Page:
(Bloomberg) -- Municipal bond investors seem to have brushed off news that California’s budget has gone from a record surplus recently to its largest deficit ever at $68 billion.

An index of California bonds showed yields trading below those of top-rated debt after the state’s budget adviser said tax revenue had plummeted below what was expected, more than doubling the budget shortfall from a year ago. 

That’s because demand for California bonds that wealthy residents use to shield their income from taxes is outweighing concerns about the looming fiscal crisis facing the most populous US state. Put simply, high-tax rates in California are more concerning than the budget hole. 

“I don’t think California credit spreads will react to the shortfall,” said Adam Weigold, head of the municipal fixed income team at Manulife Investment Management. “Between sky-high state tax rates, limited supply and overall positive technicals for California paper, I wouldn’t expect any trade-off of California bonds relative to the overall market anytime soon.”


That wasn’t always the case. California used to be one of the worst rated states in the US, with the yield penalty investors demanded on bonds sold by the state and its localities soaring to as much as 170 basis points above top rated bonds in 2009, when the state resorted to IOUs to pay bills. But a series of budget reforms, tax increases and fiscal discipline starting under former Governor Jerry Brown restored some fiscal credibility on Wall Street. 

In high-tax states like New York and California, wealthy investors have propped up municipal bond valuations. In November, high absolute yields increased the value of the tax-exemption on municipal bonds to their highest level in 20 years, according to strategists at Bank of America Corp. 

“I really don’t see California spreads getting meaningfully wider,” said Mikhail Foux, head of municipal strategy at Barclays Plc. “I am a believer in market technicals, and at current levels the market tone is strong, and technicals are supportive.”

Still, the $68 billion projected shortfall is a stark reversal for California, which enjoyed remarkable surpluses in the wake of the pandemic as the stock market rallied on the back of massive stimulus from the federal government. That delivered windfalls to wealthy residents who account for a large chunk of California’s income tax-revenue.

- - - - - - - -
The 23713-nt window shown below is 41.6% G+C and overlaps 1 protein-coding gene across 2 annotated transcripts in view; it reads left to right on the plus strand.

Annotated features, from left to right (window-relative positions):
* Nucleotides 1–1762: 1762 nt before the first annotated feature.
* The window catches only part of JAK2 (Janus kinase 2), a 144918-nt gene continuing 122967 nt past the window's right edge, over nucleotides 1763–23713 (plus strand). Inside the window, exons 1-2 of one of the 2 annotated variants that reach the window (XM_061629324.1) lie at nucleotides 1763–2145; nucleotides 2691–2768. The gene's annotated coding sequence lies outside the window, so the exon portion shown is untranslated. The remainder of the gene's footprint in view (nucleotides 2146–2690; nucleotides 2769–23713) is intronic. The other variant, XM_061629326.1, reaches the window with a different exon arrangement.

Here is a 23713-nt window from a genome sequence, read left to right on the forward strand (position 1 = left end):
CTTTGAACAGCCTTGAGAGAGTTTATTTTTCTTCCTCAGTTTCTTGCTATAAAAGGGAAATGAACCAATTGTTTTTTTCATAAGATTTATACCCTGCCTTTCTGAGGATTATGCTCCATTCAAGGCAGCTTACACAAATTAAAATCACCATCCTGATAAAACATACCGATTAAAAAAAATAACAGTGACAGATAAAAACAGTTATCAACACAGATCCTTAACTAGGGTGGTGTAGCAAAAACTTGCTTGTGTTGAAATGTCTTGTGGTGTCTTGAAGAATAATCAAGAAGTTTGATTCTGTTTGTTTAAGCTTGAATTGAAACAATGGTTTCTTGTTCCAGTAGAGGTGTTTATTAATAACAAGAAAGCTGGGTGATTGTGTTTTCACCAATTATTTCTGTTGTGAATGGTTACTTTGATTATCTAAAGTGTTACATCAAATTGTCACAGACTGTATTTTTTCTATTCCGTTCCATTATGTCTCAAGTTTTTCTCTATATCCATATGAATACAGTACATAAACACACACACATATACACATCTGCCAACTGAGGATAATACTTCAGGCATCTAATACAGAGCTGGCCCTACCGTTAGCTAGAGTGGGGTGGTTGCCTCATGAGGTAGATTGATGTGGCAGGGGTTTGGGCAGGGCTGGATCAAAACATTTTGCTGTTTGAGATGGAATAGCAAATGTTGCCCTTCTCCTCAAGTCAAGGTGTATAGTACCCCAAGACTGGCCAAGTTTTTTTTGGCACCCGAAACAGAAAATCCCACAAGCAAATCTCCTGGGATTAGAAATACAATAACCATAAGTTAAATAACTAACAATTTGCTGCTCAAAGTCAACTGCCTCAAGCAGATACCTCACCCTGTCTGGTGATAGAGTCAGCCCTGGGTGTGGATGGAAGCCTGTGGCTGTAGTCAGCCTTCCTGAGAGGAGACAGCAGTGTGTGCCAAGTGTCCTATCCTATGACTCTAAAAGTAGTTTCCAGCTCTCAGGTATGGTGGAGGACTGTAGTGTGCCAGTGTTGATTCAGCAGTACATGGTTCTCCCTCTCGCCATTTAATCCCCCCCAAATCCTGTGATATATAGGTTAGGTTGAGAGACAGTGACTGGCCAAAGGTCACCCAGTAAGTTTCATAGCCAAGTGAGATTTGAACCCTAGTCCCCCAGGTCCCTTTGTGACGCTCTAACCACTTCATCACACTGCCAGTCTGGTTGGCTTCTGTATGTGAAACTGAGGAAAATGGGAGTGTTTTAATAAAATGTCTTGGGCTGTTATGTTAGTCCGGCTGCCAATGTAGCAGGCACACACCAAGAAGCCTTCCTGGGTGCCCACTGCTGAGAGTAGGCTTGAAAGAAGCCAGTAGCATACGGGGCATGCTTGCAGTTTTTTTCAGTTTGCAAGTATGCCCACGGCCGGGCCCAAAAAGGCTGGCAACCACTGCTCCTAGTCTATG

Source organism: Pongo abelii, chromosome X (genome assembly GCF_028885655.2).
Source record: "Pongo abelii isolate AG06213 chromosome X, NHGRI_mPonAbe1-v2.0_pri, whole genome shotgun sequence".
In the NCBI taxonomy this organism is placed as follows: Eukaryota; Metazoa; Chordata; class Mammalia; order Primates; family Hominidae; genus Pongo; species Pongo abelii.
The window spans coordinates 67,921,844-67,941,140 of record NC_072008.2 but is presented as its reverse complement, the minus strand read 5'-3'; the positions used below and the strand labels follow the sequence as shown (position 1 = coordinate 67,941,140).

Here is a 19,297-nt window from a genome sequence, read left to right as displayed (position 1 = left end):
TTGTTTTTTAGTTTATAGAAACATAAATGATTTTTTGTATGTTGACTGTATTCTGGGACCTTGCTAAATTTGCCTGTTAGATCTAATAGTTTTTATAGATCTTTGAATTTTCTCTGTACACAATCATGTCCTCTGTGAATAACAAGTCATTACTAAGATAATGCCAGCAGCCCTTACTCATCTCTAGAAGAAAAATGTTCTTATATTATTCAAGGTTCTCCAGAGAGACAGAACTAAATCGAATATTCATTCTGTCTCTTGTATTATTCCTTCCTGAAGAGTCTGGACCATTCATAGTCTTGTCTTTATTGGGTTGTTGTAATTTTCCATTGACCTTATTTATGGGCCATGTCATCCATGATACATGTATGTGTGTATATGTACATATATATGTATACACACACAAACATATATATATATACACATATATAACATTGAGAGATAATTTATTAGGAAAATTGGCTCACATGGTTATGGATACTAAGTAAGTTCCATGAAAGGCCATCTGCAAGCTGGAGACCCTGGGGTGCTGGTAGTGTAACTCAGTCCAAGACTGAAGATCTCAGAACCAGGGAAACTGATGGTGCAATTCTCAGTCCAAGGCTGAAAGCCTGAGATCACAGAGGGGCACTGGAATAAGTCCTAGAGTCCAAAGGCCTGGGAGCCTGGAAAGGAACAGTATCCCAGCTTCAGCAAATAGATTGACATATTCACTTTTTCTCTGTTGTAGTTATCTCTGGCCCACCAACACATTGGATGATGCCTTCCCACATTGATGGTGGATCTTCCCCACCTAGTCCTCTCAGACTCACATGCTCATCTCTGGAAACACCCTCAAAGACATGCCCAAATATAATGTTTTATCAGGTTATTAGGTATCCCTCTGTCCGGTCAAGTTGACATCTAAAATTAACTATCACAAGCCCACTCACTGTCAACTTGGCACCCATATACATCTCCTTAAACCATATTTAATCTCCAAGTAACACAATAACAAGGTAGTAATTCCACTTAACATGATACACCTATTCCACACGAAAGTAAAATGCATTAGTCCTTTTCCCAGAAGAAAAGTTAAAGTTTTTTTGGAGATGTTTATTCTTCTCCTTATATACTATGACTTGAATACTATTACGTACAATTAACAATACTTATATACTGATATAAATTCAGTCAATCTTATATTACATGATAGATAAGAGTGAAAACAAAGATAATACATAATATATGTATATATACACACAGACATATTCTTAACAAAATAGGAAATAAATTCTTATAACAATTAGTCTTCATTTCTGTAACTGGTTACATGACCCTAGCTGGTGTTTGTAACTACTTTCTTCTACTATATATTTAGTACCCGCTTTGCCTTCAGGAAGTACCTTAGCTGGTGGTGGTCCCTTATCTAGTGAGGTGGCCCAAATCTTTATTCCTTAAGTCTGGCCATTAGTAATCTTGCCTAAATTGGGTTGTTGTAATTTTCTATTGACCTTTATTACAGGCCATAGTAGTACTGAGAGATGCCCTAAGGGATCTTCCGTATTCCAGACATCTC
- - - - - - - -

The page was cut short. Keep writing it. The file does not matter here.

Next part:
California is rated AA by Fitch Ratings, AA- by S&P Global Ratings and Aa2 by Moody’s Investors Service. The state has about $70.3 billion of general obligation bonds outstanding, with more authorized but not yet issued, according to the state treasurer’s office. 

California has long been prone to booms and crippling deficits because of the sensitivity of its revenue to financial markets. High interest rates have hit top earners in the state hard, echoing challenges faced during historical market downturns. 

The state’s Legislative Analyst’s Office said in a report released Thursday that tax receipts fell $26 billion short of earlier estimates during the last fiscal year and forecast a cumulative $155 billion deficit through 2028. 

“The LAO report is a warning that revenues have slowed and that the economy is slowing, but it’s really important to remember that if you go back to 2019, their general fund budget was $144 billion, said Karen Krop, senior director of US public finance at Fitch. “In 2024, even with lower anticipated revenues, their revenues were estimated at $208 billion.” 

Governor Gavin Newsom in January will present his budget proposal for the upcoming fiscal year that begins in July 2024. He and state legislators reached a $311 billion budget deal this past June for the current fiscal year which covered a $32 billion shortfall and at the time they set aside $38 billion of reserves. 

“California knows that it gets hit hard when the economy turns, which is why they’ve been hoarding reserves and been careful about spending during the past couple budgetary ‘boom’ years,” said Dora Lee, director of research at Belle Haven Investments.

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